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Comment on ‘Midwives’ experiences and views of giving postpartum contraceptive advice and long-acting reversible contraception: a qualitative study’
  1. Eleanor Smith, MBChB, FFSRH
  1. Anne McLellan, MRCOG, PgDip Forensic Science
  1. Associate Specialist, Lanarkshire Sexual & Reproductive Health, Coathill Hospital, Coatbridge, UK: Eleanor.Smith2{at}
  2. Lead Clinician, Lanarkshire Sexual & Reproductive Health, Coathill Hospital, Coatbridge, UK; Anne.McLellan{at}

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We would like to thank Kirsty McCance and Sharon Cameron for their article1 that appeared in the July 2014 Journal issue.

We would like to share our experience in Lanarkshire with Journal readers.

We concur with the authors’ three key message points.1 However, the Sexual and Reproductive Health team in Lanarkshire decided to grasp the opportunity to provide immediate contraception for extremely vulnerable postnatal women by training midwives to fit implants and by increasing their knowledge of all other methods of contraception.

It was recognised that vulnerable postnatal women needed instant access to better contraception. Collaboration with the Consultant Midwife and senior health clinicians in Lanarkshire took place with the aim of providing immediate postnatal contraception for vulnerable women. The Sexual and Reproductive Health team ran a half-day theoretical course on contraception and transmitted infection screening for interested midwives. This training included model arm training for implant fitting and the midwives subsequently attended practical implant training. It has to be said that midwives are well placed to fit implants as they are familiar with injecting lidocaine for episiotomy repairs.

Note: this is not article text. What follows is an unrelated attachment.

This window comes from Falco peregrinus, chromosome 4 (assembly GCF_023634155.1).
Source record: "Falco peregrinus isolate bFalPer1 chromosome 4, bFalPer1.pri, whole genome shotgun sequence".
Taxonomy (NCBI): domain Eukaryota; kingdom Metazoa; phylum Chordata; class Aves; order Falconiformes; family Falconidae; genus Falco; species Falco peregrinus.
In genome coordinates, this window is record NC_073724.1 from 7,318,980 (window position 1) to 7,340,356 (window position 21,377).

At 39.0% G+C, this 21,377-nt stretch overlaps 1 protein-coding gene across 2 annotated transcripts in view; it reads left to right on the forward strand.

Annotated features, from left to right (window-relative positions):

During the period May 2013 to March 2014, 84 women had an implant inserted in the immediate postnatal period by the midwives.

There have been two training days, one in February 2013 that was repeated in 2014. To date 12 midwives have completed the training. Most of the abovementioned insertions were undertaken by the original three midwives who trained, and there has been a demand from other midwives for more training. A detailed review of this service is now taking place.

This has been a successful project with positive feedback from the midwives concerned. Participants felt that the training improved their knowledge of contraception but also empowered them to provide effective contraception to three vulnerable groups, namely teenagers, substance misusers and women with chaotic lifestyles for whatever reason. It has also enabled some of these women who needed other long-acting contraceptive methods to be fast-tracked to our service. Most importantly, it has also greatly improved our links and communication with local midwives.



  • Competing interests None.